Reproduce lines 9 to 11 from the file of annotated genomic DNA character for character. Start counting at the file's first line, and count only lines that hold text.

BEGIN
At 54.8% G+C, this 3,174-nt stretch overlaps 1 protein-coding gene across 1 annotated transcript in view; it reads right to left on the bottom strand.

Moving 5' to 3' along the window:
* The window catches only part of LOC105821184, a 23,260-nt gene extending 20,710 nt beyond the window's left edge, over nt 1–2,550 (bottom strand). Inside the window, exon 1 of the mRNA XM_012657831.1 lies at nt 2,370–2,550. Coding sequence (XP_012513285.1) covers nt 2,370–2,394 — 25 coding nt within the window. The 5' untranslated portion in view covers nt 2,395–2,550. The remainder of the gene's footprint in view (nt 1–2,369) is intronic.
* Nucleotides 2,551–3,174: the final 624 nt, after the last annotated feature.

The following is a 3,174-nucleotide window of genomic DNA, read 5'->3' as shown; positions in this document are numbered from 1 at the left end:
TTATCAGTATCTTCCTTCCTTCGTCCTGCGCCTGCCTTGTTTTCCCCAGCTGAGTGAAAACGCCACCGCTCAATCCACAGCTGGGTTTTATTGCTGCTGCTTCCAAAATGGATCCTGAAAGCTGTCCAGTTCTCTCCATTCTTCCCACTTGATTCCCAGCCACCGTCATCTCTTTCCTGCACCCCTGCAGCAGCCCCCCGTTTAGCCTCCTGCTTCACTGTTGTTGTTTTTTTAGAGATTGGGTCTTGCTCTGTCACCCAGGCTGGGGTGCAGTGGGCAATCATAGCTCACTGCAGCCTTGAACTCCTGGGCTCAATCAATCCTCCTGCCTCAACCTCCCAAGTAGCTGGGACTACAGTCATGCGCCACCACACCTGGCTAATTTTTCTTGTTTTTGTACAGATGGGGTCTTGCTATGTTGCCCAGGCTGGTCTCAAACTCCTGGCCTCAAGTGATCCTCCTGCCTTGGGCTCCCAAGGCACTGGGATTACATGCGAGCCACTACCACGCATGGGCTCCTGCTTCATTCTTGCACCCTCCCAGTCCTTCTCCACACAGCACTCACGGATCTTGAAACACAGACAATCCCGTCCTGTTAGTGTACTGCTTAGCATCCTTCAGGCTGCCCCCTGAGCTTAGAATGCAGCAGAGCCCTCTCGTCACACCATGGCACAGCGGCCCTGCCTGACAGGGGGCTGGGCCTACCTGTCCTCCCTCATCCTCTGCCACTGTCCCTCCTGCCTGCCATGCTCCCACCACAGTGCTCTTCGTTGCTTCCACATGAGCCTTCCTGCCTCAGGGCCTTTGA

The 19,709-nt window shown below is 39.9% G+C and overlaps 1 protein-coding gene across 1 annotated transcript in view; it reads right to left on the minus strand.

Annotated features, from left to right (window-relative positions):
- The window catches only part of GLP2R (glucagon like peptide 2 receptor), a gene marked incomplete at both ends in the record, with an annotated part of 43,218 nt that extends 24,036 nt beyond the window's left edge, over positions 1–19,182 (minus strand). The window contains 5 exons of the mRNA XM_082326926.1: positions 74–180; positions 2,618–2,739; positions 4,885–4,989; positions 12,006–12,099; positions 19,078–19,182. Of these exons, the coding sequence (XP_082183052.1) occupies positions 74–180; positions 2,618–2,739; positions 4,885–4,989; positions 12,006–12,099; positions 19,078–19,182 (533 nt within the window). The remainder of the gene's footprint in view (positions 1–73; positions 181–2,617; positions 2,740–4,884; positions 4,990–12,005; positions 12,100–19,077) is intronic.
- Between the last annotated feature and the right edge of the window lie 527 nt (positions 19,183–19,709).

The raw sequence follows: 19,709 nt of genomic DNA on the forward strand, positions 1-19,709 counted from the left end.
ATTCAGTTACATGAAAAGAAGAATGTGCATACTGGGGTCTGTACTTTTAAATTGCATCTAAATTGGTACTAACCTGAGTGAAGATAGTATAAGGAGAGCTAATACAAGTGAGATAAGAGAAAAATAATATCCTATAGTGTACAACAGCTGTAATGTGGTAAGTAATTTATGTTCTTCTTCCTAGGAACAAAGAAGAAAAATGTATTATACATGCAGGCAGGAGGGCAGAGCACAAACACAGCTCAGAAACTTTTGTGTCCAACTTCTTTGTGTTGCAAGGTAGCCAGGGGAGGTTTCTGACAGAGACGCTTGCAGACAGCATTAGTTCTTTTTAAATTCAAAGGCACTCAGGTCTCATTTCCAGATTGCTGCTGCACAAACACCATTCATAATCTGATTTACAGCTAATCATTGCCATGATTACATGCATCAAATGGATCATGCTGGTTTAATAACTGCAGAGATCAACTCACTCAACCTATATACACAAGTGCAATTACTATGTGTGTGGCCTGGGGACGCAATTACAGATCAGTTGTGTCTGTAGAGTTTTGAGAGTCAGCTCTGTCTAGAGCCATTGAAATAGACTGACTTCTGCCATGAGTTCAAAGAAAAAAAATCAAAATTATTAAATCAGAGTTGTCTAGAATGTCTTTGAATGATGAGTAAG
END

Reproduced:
- The window catches only part of GLP2R (glucagon like peptide 2 receptor), a gene marked incomplete at both ends in the record, with an annotated part of 43,218 nt that extends 24,036 nt beyond the window's left edge, over positions 1–19,182 (minus strand). The window contains 5 exons of the mRNA XM_082326926.1: positions 74–180; positions 2,618–2,739; positions 4,885–4,989; positions 12,006–12,099; positions 19,078–19,182. Of these exons, the coding sequence (XP_082183052.1) occupies positions 74–180; positions 2,618–2,739; positions 4,885–4,989; positions 12,006–12,099; positions 19,078–19,182 (533 nt within the window). The remainder of the gene's footprint in view (positions 1–73; positions 181–2,617; positions 2,740–4,884; positions 4,990–12,005; positions 12,100–19,077) is intronic.
- Between the last annotated feature and the right edge of the window lie 527 nt (positions 19,183–19,709).

The raw sequence follows: 19,709 nt of genomic DNA on the forward strand, positions 1-19,709 counted from the left end.